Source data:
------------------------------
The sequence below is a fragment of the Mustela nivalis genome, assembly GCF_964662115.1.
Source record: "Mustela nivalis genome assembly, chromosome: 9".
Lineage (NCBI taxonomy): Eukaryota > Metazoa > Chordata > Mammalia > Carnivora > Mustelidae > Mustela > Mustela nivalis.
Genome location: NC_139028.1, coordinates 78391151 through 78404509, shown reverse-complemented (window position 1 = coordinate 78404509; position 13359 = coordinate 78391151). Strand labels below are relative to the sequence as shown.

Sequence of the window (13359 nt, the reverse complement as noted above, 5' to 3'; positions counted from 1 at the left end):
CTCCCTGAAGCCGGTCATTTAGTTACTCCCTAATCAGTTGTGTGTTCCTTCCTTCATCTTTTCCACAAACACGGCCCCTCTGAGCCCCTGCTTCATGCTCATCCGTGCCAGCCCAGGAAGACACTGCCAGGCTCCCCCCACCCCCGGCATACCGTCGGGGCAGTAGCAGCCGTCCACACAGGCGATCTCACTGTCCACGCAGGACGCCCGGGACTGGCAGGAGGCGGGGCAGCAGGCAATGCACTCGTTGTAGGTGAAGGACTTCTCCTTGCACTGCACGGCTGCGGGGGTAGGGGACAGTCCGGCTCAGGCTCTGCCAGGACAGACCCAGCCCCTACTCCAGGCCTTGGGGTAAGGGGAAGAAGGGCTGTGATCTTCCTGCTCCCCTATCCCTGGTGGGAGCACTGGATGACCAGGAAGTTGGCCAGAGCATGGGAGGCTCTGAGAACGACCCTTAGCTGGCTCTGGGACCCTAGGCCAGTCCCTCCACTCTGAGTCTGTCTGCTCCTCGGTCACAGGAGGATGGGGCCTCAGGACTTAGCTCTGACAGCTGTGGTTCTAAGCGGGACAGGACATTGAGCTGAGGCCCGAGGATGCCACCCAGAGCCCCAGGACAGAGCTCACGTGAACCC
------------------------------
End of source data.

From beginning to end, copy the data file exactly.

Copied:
The sequence below is a fragment of the Mustela nivalis genome, assembly GCF_964662115.1.
Source record: "Mustela nivalis genome assembly, chromosome: 9".
Lineage (NCBI taxonomy): Eukaryota > Metazoa > Chordata > Mammalia > Carnivora > Mustelidae > Mustela > Mustela nivalis.
Genome location: NC_139028.1, coordinates 78391151 through 78404509, shown reverse-complemented (window position 1 = coordinate 78404509; position 13359 = coordinate 78391151). Strand labels below are relative to the sequence as shown.

Sequence of the window (13359 nt, the reverse complement as noted above, 5' to 3'; positions counted from 1 at the left end):
CTCCCTGAAGCCGGTCATTTAGTTACTCCCTAATCAGTTGTGTGTTCCTTCCTTCATCTTTTCCACAAACACGGCCCCTCTGAGCCCCTGCTTCATGCTCATCCGTGCCAGCCCAGGAAGACACTGCCAGGCTCCCCCCACCCCCGGCATACCGTCGGGGCAGTAGCAGCCGTCCACACAGGCGATCTCACTGTCCACGCAGGACGCCCGGGACTGGCAGGAGGCGGGGCAGCAGGCAATGCACTCGTTGTAGGTGAAGGACTTCTCCTTGCACTGCACGGCTGCGGGGGTAGGGGACAGTCCGGCTCAGGCTCTGCCAGGACAGACCCAGCCCCTACTCCAGGCCTTGGGGTAAGGGGAAGAAGGGCTGTGATCTTCCTGCTCCCCTATCCCTGGTGGGAGCACTGGATGACCAGGAAGTTGGCCAGAGCATGGGAGGCTCTGAGAACGACCCTTAGCTGGCTCTGGGACCCTAGGCCAGTCCCTCCACTCTGAGTCTGTCTGCTCCTCGGTCACAGGAGGATGGGGCCTCAGGACTTAGCTCTGACAGCTGTGGTTCTAAGCGGGACAGGACATTGAGCTGAGGCCCGAGGATGCCACCCAGAGCCCCAGGACAGAGCTCACGTGAACCC